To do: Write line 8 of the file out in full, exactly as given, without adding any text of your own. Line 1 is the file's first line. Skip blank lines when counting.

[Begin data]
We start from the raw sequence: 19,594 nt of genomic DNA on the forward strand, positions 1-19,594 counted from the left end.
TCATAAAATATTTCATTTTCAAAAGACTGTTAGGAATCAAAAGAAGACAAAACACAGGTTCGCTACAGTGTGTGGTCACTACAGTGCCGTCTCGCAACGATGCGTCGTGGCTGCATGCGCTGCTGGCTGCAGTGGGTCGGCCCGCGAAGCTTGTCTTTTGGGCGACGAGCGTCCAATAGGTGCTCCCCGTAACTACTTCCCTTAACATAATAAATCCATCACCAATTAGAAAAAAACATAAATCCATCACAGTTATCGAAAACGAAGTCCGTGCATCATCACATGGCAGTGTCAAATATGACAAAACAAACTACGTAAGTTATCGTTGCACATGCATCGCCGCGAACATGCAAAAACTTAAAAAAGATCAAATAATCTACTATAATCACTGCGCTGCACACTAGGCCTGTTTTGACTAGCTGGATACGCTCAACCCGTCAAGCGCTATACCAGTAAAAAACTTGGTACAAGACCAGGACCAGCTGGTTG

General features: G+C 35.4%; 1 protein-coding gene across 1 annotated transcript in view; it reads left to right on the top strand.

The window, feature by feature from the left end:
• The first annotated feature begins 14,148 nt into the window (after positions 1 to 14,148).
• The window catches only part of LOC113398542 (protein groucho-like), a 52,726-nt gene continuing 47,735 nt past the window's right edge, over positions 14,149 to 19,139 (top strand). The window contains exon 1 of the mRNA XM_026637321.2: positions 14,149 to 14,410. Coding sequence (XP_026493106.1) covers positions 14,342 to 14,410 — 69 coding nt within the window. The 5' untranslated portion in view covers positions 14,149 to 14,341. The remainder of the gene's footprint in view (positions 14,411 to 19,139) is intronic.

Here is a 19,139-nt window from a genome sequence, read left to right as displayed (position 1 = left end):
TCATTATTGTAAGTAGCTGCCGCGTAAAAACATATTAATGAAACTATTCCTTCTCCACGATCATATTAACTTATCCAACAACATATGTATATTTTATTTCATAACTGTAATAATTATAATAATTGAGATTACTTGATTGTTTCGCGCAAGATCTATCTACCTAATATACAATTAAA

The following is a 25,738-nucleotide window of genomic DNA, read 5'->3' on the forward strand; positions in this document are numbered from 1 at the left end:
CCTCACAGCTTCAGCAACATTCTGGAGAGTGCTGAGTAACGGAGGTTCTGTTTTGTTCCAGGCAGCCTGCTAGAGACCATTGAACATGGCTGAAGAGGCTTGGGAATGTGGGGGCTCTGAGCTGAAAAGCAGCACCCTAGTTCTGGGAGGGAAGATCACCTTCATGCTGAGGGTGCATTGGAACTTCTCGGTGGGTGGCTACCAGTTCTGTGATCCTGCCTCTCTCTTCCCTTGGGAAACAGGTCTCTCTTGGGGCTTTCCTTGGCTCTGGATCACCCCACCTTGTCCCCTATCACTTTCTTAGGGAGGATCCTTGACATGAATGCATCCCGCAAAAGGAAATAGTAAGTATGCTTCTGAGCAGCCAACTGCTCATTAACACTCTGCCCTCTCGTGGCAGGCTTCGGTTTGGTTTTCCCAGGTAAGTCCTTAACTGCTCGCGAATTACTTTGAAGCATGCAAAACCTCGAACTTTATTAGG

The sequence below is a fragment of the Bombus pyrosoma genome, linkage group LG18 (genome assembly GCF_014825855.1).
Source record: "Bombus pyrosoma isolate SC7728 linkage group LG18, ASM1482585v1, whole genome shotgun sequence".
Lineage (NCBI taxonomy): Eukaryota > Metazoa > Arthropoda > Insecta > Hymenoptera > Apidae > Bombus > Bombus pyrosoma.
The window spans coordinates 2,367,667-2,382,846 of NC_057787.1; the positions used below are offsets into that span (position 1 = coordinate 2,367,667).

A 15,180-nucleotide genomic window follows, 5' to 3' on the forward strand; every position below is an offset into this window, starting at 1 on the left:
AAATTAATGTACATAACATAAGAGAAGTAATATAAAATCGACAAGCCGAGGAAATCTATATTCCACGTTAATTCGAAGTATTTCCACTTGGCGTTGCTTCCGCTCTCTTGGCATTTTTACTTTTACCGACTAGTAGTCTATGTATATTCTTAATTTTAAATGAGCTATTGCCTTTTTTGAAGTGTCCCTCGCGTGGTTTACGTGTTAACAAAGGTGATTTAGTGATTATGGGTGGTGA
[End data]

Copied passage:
TCATTATTGTAAGTAGCTGCCGCGTAAAAACATATTAATGAAACTATTCCTTCTCCACGATCATATTAACTTATCCAACAACATATGTATATTTTATTTCATAACTGTAATAATTATAATAATTGAGATTACTTGATTGTTTCGCGCAAGATCTATCTACCTAATATACAATTAAA